This fight got ugly early when Sanchez
head-butted Pacquiao in the 2nd round, causing a deep
gash over Pacquiaos right eye. Manny always
comes to fight though and was not going to pull a
Camacho Jr. and quit, in spite of all the blood dripping
into his right eye. Sanchez proceeded to low blow
Pacquiao repeatedly and finally had points taken in
the 3rd and again in the 4th round by veteran referee
Marty Denkin. Even though Sanchez continued to low
blow Pacquiao afterwards, the referee simply would
not disqualify Sanchez, who was booed by the audience
between rounds. Agapito should have been disqualified
for his dirty tactics. The fight was stopped in the
middle of the 6th round as Pacquiaos cut bleed
profusely. It was off to the wondrous world of the
judges scorecards. I figured Pacquiao was a
cinch to win the decision, considering his more effective
aggressiveness! and the points taken away from Sanchez
in the 3rd and 4th rounds.
ringside scorer Harold Lederman scored it 58-54 for
Manny Pacquiao, explaining that Sanchez won the first
two but Pacquiao swept the last four. I had the same
The official HBO judges were Ricardo
Bays, who scored it 58-54, in favor of Manny Pacquiao.
Marshall Walker, who scored it 56-56 and Raul Caiz,
who in spite of the two points deducted scored it
57-54 in favor of Agapito Sanchez. Neither fighter
lost their title belts, which were on the line. Sniff,
whats that smell?
Fridays Fights on ESPN 2
Hot looking, marketing product,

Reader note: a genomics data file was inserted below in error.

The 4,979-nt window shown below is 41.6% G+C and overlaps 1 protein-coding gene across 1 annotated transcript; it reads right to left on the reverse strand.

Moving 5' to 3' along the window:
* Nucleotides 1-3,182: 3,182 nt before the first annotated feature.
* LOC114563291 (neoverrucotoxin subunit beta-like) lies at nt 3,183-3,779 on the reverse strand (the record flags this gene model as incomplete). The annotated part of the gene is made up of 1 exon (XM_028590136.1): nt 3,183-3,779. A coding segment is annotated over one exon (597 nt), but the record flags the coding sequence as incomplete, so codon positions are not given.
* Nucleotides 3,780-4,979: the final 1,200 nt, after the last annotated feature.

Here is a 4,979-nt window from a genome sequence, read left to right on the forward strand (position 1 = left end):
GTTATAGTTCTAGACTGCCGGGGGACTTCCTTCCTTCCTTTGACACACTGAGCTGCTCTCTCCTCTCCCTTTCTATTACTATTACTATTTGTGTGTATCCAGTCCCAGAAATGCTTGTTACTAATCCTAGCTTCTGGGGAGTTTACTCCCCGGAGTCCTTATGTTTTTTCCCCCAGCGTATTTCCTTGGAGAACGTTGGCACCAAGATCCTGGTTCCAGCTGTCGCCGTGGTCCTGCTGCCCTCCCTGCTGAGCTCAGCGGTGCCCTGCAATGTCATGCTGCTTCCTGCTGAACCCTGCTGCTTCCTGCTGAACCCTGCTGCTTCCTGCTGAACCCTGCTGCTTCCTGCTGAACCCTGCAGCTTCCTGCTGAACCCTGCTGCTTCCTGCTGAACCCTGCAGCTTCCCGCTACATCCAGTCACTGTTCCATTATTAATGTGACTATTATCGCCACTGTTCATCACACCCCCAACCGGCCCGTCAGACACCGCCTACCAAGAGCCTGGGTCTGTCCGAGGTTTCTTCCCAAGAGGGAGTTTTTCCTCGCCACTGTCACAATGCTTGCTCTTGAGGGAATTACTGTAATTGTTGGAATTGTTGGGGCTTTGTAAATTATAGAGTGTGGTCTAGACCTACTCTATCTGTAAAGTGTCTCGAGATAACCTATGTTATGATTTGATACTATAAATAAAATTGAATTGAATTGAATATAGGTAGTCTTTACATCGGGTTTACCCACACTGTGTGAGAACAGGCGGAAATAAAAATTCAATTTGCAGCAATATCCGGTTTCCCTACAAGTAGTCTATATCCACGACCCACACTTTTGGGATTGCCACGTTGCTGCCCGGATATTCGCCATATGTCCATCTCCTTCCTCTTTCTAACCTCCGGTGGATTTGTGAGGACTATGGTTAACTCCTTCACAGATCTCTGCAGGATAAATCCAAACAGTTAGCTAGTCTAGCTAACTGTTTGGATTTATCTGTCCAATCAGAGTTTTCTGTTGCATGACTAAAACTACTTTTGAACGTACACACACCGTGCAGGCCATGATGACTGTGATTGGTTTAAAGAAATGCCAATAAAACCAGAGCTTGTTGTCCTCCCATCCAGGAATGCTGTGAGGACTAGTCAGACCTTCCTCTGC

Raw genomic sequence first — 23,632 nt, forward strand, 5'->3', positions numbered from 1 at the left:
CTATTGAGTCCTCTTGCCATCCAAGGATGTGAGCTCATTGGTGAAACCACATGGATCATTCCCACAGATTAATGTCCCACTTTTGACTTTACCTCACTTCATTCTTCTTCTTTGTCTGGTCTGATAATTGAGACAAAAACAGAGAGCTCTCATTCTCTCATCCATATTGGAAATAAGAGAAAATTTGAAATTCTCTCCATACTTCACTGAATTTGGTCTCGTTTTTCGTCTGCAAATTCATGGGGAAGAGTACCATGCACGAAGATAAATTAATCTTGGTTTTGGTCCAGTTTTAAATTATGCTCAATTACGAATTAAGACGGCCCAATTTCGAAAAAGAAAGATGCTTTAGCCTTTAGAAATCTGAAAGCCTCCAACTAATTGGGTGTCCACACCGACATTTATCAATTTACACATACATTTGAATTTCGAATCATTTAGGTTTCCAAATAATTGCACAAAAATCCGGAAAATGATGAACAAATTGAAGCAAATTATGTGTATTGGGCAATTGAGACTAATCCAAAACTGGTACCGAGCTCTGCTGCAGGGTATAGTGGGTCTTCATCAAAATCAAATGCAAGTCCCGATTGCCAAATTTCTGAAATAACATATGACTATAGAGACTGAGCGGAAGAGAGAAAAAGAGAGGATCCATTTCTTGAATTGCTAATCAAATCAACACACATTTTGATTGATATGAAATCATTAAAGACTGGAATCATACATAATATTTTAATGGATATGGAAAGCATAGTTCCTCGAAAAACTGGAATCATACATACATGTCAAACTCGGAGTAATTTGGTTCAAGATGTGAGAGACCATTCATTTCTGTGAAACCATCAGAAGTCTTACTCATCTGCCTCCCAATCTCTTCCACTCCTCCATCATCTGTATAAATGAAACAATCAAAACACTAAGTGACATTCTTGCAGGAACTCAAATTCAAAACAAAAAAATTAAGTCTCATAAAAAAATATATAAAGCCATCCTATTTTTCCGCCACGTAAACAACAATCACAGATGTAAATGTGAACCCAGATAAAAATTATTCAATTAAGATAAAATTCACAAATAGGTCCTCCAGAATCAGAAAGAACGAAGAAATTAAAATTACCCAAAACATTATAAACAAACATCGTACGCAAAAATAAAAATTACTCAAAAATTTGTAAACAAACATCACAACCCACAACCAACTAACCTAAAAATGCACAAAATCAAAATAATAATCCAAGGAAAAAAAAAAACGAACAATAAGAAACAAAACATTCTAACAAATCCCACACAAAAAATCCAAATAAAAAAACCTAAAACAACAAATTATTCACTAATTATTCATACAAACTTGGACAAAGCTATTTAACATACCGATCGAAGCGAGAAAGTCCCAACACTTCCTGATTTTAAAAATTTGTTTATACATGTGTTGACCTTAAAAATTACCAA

boxer babe Mia St. John met the canvas this week as
she fought her first REAL fight. Mia was the loser
of the wild punching exchange and knocked out in the
2nd round by Rolanda Andrews, whos record wasnt
even worthy of memory. Rolanda handed Boxings
Cover-girl in the tight pink outfit her
first professional loss.
I always thought Mia would eventually
have to fight a real fighter. She may be nice to look
at, but fans tired of her handpicked, fixed fights.
My initial suspicion about her abilities has been
confirmed. In the world of womens professional
Boxing, she is a Cherry Red Corvette, without an engine.
Christy Martin, the most famous women in Boxing, still
wants to fight Mia in spite of her setback. Martin
says it will affect her purse some but she still wants
to make the fight. It scares me to imagine what Christy
will do to Mias pretty face. Her career in Boxing
is doubtful, but she may have a future as a ring girl.
You know, the ones who walk around the ring in a bikini
between rounds holding up a card saying what rounds
coming up? Its just a thought.
Paul Vidoz (6-0-0-4 KOs)
vs. Nick Nurse (7-4-1-5 KOs)
Nick Nurse, we laughed when we heard
the name announced. Then the camera focused on one
thick, mean looking black man from the Bronx, who